German Supply Chain Act: How to Navigate Supply Chain Regulation
Apr 26 2023
The German Supply Chain Due Diligence Act came into force on January 1 2023.
Companies based in Germany that have 3,000+ employees are affected by the act, which requires that they ensure environmental and social standards are observed throughout their supply chains and their own operations. This year, some 900 companies are affected. From the start of 2024, the act will apply to companies with 1,000+ employees, affecting a further 2,900 organizations.
Many countries around the world have legislation that affects supply chains, such as the UK’s Modern Slavery Act and the Corporate Duty of Vigilance Law of France, and further such legislation looks likely.
Last year, the European Commission presented its plans for the Corporate Sustainability Due Diligence Directive. This would require companies to conduct due diligence related to human rights and the environment across their supply chains, and introduce penalties for non-adherence. The law would apply to EU and non-EU companies that operate across the bloc, based on company size and revenue. This legislation will affect significantly smaller companies compared with the German Supply Chain Due Diligence Act, many of which will not have compliance management systems in place.
Staying on top of regulation
Environmental, human rights, and other standards are increasingly important to companies, their shareholders, and their customers. “The regulations are here to stay,” says Enrico Aresu, Compliance and Financial Crime Industry Practice Lead at Moody’s Analytics. “Organizations need to take the initiative to understand how to embed these requirements in their operations in order to guide their supply chain decisions and enhance their sustainability and profitability.” *
Staying on top of legislative and regulatory developments can seem a daunting task, particularly for companies with extensive international supply chains. Moody’s Analytics database and workflow tools create a robust due diligence process to keep up with supply chain compliance around the world.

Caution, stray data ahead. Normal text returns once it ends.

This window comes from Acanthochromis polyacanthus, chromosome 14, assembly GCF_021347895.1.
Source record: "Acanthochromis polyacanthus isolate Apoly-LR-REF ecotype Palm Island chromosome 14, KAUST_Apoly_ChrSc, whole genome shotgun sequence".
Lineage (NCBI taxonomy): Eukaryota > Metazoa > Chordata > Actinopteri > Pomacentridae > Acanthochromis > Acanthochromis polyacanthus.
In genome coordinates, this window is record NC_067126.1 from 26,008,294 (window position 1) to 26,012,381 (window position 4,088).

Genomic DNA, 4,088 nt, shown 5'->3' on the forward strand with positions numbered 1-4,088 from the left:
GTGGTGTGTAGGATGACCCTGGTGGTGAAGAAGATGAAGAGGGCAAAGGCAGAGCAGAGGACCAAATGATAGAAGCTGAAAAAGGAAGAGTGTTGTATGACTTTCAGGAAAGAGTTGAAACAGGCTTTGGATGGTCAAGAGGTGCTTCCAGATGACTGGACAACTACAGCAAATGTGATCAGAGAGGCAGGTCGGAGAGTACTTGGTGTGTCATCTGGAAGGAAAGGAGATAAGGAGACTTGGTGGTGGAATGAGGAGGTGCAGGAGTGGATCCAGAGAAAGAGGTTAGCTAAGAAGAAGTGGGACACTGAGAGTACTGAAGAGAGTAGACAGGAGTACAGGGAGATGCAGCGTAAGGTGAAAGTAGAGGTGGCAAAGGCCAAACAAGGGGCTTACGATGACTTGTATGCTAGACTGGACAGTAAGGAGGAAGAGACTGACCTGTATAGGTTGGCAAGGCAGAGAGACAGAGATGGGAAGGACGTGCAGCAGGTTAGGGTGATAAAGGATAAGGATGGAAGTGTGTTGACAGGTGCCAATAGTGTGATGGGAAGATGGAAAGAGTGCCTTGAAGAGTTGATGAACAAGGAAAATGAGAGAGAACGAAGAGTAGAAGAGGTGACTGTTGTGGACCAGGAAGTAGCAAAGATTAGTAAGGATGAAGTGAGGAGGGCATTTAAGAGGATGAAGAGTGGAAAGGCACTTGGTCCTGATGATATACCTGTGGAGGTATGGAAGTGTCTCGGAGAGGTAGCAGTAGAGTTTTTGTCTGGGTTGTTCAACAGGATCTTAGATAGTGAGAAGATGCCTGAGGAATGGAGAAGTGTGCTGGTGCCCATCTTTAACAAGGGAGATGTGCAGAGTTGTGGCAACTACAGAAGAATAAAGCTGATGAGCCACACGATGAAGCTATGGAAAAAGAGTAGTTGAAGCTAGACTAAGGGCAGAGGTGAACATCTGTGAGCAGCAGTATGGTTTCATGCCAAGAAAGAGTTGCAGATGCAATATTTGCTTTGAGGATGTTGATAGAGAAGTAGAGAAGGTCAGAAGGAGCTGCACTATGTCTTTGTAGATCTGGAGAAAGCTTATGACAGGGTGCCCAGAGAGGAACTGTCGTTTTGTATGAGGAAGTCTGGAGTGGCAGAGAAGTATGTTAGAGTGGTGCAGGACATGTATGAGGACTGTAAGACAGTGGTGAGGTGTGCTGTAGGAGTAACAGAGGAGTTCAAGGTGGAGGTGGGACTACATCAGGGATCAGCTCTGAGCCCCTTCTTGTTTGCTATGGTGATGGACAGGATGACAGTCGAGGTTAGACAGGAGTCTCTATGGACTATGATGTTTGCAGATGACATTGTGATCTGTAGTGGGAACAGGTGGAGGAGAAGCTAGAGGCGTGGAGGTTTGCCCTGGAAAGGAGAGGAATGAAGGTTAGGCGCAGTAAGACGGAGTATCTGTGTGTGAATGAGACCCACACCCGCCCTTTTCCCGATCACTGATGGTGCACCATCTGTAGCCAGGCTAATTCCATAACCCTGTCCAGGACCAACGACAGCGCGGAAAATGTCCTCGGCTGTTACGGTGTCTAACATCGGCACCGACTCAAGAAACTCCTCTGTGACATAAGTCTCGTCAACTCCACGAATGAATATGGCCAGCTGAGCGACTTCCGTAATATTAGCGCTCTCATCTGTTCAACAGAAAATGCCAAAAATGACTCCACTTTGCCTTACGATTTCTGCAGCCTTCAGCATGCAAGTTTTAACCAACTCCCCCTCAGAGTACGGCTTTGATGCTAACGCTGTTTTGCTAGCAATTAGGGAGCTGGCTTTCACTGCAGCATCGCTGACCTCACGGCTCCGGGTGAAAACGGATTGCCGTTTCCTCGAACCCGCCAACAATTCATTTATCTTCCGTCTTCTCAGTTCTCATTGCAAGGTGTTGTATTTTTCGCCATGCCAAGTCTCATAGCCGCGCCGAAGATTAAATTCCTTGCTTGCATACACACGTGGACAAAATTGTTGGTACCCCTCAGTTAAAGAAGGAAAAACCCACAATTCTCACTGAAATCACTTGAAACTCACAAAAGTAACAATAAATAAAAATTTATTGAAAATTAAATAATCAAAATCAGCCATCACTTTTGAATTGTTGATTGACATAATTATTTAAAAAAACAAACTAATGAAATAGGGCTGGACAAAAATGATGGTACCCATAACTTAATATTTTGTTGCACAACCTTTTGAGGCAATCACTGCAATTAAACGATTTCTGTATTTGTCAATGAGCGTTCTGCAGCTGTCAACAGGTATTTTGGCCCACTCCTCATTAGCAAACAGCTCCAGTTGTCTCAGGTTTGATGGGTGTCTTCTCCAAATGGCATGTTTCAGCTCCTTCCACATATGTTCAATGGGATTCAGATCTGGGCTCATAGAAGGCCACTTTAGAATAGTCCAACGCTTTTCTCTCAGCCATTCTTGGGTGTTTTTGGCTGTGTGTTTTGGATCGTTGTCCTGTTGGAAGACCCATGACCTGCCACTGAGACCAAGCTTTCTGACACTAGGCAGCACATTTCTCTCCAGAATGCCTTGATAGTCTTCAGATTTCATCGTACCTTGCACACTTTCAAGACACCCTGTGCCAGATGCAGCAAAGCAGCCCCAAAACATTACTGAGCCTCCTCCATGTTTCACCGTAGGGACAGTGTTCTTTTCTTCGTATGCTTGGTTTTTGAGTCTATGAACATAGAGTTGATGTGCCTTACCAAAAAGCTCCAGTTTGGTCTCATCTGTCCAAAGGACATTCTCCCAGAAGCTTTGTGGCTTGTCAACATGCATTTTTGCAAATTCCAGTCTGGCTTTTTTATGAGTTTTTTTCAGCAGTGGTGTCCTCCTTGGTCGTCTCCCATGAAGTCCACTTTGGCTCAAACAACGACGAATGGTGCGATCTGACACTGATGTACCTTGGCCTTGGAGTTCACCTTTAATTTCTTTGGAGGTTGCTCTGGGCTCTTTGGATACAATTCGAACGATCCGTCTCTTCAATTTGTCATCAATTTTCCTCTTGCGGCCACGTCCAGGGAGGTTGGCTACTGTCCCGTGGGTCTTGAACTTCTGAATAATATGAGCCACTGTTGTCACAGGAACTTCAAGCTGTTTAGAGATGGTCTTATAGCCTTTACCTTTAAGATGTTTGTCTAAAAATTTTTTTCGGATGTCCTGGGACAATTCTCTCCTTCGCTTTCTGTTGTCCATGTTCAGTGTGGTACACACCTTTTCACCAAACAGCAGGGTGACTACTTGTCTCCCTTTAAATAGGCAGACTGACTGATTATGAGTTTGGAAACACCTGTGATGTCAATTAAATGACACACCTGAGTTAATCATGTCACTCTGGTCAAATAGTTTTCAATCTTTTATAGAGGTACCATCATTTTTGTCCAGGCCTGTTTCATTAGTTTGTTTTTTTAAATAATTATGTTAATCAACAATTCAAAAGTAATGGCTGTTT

“It’s important to go beyond a box-ticking approach,” says Aresu. “To effectively comply, organizations should implement a robust, flexible framework where risk appetite and risk-based approach are clearly expressed.”
Broadly, a successful framework should include the following:
- Policy: this should cover potential risks including forced labor, child labor, discrimination, health and safety, and more
- Risk assessment: a risk analysis of the company’s activities should produce a risk assessment and define measures to mitigate risk
- Risk management: this includes categorizing risks, defining a company’s risk appetite, developing preventative measures and KPIs, and appointing a human rights officer
- Complaints management: setting up a complaints procedure to identify human rights violations at an early stage
- Reporting: annual public, transparent reporting on an organization’s effect on human rights and other areas
These new laws send organizations a clear message: they must be prepared to account for their supply chain operations.
Previous regulations aimed at increasing awareness around human rights and environmental risk lacked strong penalties and strict enforcement. The German Supply Chain Act and European Corporate Sustainability Due Diligence Directive are fundamentally different, as they have both.
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